For several decades now, the art of giving has been much on the minds of artists and other cultural producers in the public realm. Initially crystallizing around notions of art-as-gift in response to the modern persistence of the operations of art-as-commodity, such thinking has generated diverse strategies of reciprocity and excess, shifting the ways in which cultural production as a mode of putting alternative economies into practice can be thought. How are we to understand questions of public practice as being rooted in questions of “generosity” and, thus, as questions of performance, process, and access—questions that touch as much on negotiation, conversation, and sustainability as on protocol, product, and privilege?

Telling Stories—Conversation 3

What is the role of artists as storytellers? How do they take up the grand narratives of history with a capital H—city and nation building, war and collective struggle, etc.—as those narratives are produced through and in tension with multiple and diverse stories of personal journey, trauma and triumph, or lives simply lived? How might artists contest the inevitable-seeming trajectory of official history through nonlinear, intuitive, and poetic accounts? What is the relationship of poetical and fictional (or semifictionalized) narratives to the “standing” authority of archives, documents, and other forms of textual and visual evidence? In what ways might storytelling be a means of filling in the gaps of the official record as well as a mode of countering prevailing orthodoxies of historical thinking?

People and Places is free and open to the public, and public participation in these conversations is strongly encouraged. Additionally, there will be an opportunity to engage with the invited speakers at the roundtable discussion with which the two-day symposium culminates.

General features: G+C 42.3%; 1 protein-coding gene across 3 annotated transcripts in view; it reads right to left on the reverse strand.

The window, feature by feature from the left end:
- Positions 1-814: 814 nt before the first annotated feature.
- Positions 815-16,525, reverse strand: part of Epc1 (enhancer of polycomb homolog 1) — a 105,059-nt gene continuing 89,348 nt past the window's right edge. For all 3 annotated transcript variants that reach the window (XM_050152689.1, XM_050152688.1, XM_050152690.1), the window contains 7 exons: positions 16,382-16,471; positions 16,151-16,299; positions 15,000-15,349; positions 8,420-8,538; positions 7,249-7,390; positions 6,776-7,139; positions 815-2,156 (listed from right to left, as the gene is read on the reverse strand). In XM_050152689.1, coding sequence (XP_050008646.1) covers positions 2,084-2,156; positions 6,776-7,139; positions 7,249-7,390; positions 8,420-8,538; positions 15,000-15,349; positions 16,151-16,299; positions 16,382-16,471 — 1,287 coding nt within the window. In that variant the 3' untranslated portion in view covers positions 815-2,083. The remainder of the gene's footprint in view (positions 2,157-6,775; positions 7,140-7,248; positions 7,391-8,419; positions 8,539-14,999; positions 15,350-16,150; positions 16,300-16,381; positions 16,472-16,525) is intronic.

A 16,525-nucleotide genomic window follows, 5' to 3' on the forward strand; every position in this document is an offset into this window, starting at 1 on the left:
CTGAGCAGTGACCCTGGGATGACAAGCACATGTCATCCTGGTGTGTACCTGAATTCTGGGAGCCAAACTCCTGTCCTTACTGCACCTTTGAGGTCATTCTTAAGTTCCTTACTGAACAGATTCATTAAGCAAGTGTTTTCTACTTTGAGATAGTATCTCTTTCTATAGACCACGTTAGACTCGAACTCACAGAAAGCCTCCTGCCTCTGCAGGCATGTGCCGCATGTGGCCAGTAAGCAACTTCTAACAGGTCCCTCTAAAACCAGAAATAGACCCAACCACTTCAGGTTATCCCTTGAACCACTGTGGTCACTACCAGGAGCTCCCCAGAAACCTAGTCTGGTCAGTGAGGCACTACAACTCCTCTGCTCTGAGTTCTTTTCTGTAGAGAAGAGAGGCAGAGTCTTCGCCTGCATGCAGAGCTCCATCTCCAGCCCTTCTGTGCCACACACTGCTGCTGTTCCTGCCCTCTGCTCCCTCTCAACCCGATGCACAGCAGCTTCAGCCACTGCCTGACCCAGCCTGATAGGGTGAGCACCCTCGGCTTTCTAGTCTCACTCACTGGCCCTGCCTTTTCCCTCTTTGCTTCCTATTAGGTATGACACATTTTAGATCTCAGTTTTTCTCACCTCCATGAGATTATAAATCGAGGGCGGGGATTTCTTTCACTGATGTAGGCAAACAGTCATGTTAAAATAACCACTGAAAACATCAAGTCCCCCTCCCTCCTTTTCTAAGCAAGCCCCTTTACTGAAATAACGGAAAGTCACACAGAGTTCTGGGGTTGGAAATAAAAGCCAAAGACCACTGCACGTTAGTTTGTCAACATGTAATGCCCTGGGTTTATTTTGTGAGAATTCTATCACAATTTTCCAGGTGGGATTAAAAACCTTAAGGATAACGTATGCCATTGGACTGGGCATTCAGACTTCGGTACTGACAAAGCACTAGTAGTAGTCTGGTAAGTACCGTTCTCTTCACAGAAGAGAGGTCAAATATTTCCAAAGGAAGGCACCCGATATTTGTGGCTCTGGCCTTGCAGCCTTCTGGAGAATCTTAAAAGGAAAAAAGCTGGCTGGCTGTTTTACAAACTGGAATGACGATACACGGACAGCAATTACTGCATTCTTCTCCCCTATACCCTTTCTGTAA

People and Places is the second event supported by the Ann Chamberlain Distinguished Fellowship Program in Interdisciplinary Studies. Named in honor of artist and SFAI faculty member Ann Chamberlain and launched in 2010, the Ann Chamberlain Distinguished Fellowship Program in Interdisciplinary Studies was created as a lasting reminder of Ann Chamberlain’s contributions to SFAI and to the art world at large. The fellowship program includes public lectures and colloquia by distinguished visitors, symposia, publications, and graduate-student fellowships in support of SFAI’s MA/MFA Dual Degree program, and is meant to facilitate sustained on-campus residencies that enable discussions of process, aesthetics, cultural influences, and career paths. It is envisioned to provide SFAI’s students with direct access to artists and thinkers whose contributions to contemporary interdisciplinary practices and methodologies represent the highest level of achievement.

The Ann Chamberlain Distinguished Fellowship Program in Interdisciplinary Studies is supported by a generous bequest by artist and SFAI faculty member Ann Chamberlain made through the Harker Fund at The San Francisco Foundation.